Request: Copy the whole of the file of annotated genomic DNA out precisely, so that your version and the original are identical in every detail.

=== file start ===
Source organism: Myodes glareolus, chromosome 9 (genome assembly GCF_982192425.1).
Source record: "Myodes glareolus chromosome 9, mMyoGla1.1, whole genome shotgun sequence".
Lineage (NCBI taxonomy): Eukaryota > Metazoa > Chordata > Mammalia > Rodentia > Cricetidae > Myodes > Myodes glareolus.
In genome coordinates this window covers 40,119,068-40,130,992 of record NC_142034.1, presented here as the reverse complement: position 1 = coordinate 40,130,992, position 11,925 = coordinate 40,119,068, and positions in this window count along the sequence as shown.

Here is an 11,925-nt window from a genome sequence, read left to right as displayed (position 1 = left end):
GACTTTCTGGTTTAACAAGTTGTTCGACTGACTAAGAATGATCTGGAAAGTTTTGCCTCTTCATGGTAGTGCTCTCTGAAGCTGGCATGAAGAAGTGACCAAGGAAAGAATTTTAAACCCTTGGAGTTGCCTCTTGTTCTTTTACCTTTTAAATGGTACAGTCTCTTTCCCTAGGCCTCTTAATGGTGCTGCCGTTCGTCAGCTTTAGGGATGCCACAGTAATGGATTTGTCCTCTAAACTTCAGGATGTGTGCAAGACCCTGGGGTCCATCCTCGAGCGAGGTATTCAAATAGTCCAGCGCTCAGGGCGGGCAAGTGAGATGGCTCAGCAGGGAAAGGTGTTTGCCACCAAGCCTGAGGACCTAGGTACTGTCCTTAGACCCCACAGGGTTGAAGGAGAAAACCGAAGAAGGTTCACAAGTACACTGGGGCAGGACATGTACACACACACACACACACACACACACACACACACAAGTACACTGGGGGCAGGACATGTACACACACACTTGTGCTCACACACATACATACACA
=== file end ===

Source organism: Myodes glareolus, chromosome 9 (genome assembly GCF_982192425.1).
Source record: "Myodes glareolus chromosome 9, mMyoGla1.1, whole genome shotgun sequence".
Lineage (NCBI taxonomy): Eukaryota > Metazoa > Chordata > Mammalia > Rodentia > Cricetidae > Myodes > Myodes glareolus.
In genome coordinates this window covers 40,119,068-40,130,992 of record NC_142034.1, presented here as the reverse complement: position 1 = coordinate 40,130,992, position 11,925 = coordinate 40,119,068, and positions in this window count along the sequence as shown.

Here is an 11,925-nt window from a genome sequence, read left to right as displayed (position 1 = left end):
GACTTTCTGGTTTAACAAGTTGTTCGACTGACTAAGAATGATCTGGAAAGTTTTGCCTCTTCATGGTAGTGCTCTCTGAAGCTGGCATGAAGAAGTGACCAAGGAAAGAATTTTAAACCCTTGGAGTTGCCTCTTGTTCTTTTACCTTTTAAATGGTACAGTCTCTTTCCCTAGGCCTCTTAATGGTGCTGCCGTTCGTCAGCTTTAGGGATGCCACAGTAATGGATTTGTCCTCTAAACTTCAGGATGTGTGCAAGACCCTGGGGTCCATCCTCGAGCGAGGTATTCAAATAGTCCAGCGCTCAGGGCGGGCAAGTGAGATGGCTCAGCAGGGAAAGGTGTTTGCCACCAAGCCTGAGGACCTAGGTACTGTCCTTAGACCCCACAGGGTTGAAGGAGAAAACCGAAGAAGGTTCACAAGTACACTGGGGCAGGACATGTACACACACACACACACACACACACACACACACACAAGTACACTGGGGGCAGGACATGTACACACACACTTGTGCTCACACACATACATACACA